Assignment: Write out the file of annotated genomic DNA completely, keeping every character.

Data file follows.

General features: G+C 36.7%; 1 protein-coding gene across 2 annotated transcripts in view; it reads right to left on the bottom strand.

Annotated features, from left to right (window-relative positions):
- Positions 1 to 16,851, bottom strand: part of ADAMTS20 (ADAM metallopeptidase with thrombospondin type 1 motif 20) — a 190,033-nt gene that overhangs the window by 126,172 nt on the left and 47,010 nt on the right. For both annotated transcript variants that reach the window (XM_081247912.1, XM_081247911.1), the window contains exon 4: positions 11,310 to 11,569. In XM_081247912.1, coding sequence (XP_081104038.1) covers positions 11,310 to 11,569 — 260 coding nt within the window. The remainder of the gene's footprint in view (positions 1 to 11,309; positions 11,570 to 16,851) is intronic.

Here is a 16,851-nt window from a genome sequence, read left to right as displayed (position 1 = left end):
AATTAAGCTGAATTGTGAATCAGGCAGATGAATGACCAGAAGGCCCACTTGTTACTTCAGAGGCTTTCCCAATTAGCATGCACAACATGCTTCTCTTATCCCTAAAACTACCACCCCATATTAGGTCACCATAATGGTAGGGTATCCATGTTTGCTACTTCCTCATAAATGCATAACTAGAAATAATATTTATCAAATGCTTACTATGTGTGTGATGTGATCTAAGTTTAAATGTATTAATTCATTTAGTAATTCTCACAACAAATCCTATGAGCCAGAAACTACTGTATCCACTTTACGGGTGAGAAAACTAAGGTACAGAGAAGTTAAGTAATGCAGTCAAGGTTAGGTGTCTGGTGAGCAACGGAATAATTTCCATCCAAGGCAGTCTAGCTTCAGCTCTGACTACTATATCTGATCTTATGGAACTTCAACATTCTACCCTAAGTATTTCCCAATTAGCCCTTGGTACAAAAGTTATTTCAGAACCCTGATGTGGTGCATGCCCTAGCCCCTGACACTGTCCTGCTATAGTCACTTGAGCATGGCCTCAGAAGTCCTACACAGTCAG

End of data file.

General features: G+C 36.7%; 1 protein-coding gene across 2 annotated transcripts in view; it reads right to left on the bottom strand.

Annotated features, from left to right (window-relative positions):
- Positions 1 to 16,851, bottom strand: part of ADAMTS20 (ADAM metallopeptidase with thrombospondin type 1 motif 20) — a 190,033-nt gene that overhangs the window by 126,172 nt on the left and 47,010 nt on the right. For both annotated transcript variants that reach the window (XM_081247912.1, XM_081247911.1), the window contains exon 4: positions 11,310 to 11,569. In XM_081247912.1, coding sequence (XP_081104038.1) covers positions 11,310 to 11,569 — 260 coding nt within the window. The remainder of the gene's footprint in view (positions 1 to 11,309; positions 11,570 to 16,851) is intronic.

Here is a 16,851-nt window from a genome sequence, read left to right as displayed (position 1 = left end):
AATTAAGCTGAATTGTGAATCAGGCAGATGAATGACCAGAAGGCCCACTTGTTACTTCAGAGGCTTTCCCAATTAGCATGCACAACATGCTTCTCTTATCCCTAAAACTACCACCCCATATTAGGTCACCATAATGGTAGGGTATCCATGTTTGCTACTTCCTCATAAATGCATAACTAGAAATAATATTTATCAAATGCTTACTATGTGTGTGATGTGATCTAAGTTTAAATGTATTAATTCATTTAGTAATTCTCACAACAAATCCTATGAGCCAGAAACTACTGTATCCACTTTACGGGTGAGAAAACTAAGGTACAGAGAAGTTAAGTAATGCAGTCAAGGTTAGGTGTCTGGTGAGCAACGGAATAATTTCCATCCAAGGCAGTCTAGCTTCAGCTCTGACTACTATATCTGATCTTATGGAACTTCAACATTCTACCCTAAGTATTTCCCAATTAGCCCTTGGTACAAAAGTTATTTCAGAACCCTGATGTGGTGCATGCCCTAGCCCCTGACACTGTCCTGCTATAGTCACTTGAGCATGGCCTCAGAAGTCCTACACAGTCAG